A recent study conducted by the University of Michigan’s Injury Center and Transportation Research Institute claims that if all cars made in the United States were equipped with technology that prevented drunk drivers from even starting their vehicles, the savings would outweigh the costs within three years.
But what exactly does this mean?
According to Patrick Carter, an assistant professor in emergency medicine at U-M Medical School and the lead author of the study, most drunk drivers make an average of about 80 trips under the influence of alcohol before they are caught by the police.
The study assessed how much it would cost to have every new car equipped with a sobriety-screening system that essentially functioned like a built-in ignition interlock device. It then looked at what the overall savings would be in terms of human lives and money spent dealing with the aftermath of a crash.
According to the American Journal of Public Health, over a fifteen year period (which is how long they expect it would take to get all of the older, unequipped cars off the road) the savings would be staggering. More than 59,000 alcohol related crash fatalities, 1.25 million non-fatal injuries and $340 billion in injury-related costs. And that’s not even including the money spent by the government on prosecuting and convicting drunk drivers.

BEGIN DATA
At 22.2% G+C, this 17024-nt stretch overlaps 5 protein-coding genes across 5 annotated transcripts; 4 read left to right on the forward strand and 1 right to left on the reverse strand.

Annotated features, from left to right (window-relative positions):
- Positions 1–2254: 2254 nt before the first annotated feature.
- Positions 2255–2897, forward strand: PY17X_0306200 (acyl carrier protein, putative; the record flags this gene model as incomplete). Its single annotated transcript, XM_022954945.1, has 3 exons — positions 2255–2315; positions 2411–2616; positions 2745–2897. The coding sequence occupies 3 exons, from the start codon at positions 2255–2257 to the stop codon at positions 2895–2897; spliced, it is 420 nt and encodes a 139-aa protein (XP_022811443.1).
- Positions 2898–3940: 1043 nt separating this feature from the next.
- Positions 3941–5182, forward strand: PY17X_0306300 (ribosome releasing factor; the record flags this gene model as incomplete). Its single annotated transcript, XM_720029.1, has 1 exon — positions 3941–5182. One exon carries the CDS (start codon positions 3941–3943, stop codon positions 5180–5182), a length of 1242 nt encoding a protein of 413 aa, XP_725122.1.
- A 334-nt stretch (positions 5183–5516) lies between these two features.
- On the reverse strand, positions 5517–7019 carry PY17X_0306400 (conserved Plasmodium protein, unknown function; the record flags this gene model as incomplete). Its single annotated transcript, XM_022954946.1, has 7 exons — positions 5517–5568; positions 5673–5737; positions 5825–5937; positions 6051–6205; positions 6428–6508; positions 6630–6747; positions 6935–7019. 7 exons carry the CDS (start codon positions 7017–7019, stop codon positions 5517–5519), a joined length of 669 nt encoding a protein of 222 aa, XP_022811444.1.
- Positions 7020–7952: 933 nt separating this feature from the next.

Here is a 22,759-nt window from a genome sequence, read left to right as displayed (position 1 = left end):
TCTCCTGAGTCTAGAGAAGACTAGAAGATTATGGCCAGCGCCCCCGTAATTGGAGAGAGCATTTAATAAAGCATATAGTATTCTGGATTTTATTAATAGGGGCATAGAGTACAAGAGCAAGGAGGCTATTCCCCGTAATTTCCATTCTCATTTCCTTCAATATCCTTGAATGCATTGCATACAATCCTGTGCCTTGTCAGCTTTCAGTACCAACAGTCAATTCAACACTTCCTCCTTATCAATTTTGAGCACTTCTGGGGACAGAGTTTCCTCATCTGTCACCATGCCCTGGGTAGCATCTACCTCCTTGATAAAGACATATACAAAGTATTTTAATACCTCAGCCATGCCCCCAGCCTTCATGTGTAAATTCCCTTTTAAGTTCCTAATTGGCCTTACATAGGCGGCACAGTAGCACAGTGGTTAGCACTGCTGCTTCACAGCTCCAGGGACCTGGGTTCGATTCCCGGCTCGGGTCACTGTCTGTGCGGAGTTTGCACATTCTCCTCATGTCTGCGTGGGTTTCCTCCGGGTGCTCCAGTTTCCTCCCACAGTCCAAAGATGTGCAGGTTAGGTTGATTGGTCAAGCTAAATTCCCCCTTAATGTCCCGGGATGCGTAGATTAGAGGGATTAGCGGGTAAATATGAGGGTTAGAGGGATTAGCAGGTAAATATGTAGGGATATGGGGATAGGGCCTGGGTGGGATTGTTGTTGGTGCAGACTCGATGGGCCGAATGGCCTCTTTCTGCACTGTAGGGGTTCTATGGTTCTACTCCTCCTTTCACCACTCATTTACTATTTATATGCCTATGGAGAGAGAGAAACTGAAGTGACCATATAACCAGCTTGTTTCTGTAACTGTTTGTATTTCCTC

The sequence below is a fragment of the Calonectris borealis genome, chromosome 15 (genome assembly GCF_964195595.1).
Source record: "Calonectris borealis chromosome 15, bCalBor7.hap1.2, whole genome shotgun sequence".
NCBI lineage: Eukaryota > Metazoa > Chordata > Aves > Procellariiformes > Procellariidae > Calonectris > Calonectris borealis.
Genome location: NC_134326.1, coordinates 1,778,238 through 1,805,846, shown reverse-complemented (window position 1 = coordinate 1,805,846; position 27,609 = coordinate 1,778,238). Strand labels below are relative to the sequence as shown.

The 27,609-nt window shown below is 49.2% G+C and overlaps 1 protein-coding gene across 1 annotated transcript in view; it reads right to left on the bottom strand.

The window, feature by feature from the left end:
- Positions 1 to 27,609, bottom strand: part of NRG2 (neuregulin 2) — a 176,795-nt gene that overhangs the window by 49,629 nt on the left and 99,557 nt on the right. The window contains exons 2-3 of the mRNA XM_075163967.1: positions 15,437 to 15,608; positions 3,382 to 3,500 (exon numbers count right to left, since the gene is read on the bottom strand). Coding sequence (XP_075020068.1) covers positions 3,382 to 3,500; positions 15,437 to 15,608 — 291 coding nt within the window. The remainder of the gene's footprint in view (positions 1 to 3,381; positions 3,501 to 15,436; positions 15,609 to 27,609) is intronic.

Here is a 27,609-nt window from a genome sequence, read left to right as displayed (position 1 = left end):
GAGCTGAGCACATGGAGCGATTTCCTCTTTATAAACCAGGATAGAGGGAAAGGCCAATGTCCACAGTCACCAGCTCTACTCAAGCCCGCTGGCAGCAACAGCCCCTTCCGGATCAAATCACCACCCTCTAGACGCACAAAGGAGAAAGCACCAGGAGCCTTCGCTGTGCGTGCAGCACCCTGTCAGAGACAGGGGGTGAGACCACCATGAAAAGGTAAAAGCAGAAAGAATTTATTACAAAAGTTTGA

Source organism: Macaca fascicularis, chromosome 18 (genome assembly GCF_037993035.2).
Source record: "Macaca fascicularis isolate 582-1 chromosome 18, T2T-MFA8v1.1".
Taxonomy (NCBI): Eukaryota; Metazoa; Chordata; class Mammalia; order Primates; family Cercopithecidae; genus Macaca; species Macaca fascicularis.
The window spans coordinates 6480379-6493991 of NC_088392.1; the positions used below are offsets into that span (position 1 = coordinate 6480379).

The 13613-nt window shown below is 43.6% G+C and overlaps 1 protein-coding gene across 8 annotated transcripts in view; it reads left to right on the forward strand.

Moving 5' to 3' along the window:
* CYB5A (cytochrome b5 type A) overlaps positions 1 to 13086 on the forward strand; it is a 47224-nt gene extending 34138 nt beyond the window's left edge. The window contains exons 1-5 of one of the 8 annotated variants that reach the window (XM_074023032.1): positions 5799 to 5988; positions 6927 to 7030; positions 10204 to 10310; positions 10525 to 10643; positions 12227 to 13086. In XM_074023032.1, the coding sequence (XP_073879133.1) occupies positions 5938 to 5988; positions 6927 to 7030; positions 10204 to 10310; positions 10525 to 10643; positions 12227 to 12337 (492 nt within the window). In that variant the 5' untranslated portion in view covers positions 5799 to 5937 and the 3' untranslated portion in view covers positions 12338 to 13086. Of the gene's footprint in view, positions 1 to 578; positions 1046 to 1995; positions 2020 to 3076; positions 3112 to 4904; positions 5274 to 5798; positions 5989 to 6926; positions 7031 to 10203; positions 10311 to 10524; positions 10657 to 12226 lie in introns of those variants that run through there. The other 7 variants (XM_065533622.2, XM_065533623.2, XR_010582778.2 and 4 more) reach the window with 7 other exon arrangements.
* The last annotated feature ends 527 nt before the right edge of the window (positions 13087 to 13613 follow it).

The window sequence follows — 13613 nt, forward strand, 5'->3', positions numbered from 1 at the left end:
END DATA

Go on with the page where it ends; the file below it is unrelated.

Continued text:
In a statement provided by Gordon Trowbridge of the National Highway Traffic Safety Administration: “The goal is to develop a system that can accurately and reliably detect when a driver is above the legal alcohol limit and that could be offered as original equipment in new cars on a voluntary, market-driven basis.”
According to Dr. Bud Zaouk, who is part of the team working to perfect this technology, called the Driver Alcohol Detection System for Safety, or DADSS, the idea is to prevent a driver from starting the vehicle if their blood alcohol content is at or above 0.08, which is the legal limit in most states. However, for drivers who are underage, the limit could be reset to a zero tolerance.
But before you rush out and buy your teenager a car that won’t let them drink and drive, know that the technology is unlikely to be ready for up to eight years.
However, while there are many who believe that safer roads and an end to all drunk driving would be worth almost any price, there are those who feel that this is an infringement on people’s rights. Some have even said that it would be akin to treating everyone like a criminal. What do you think?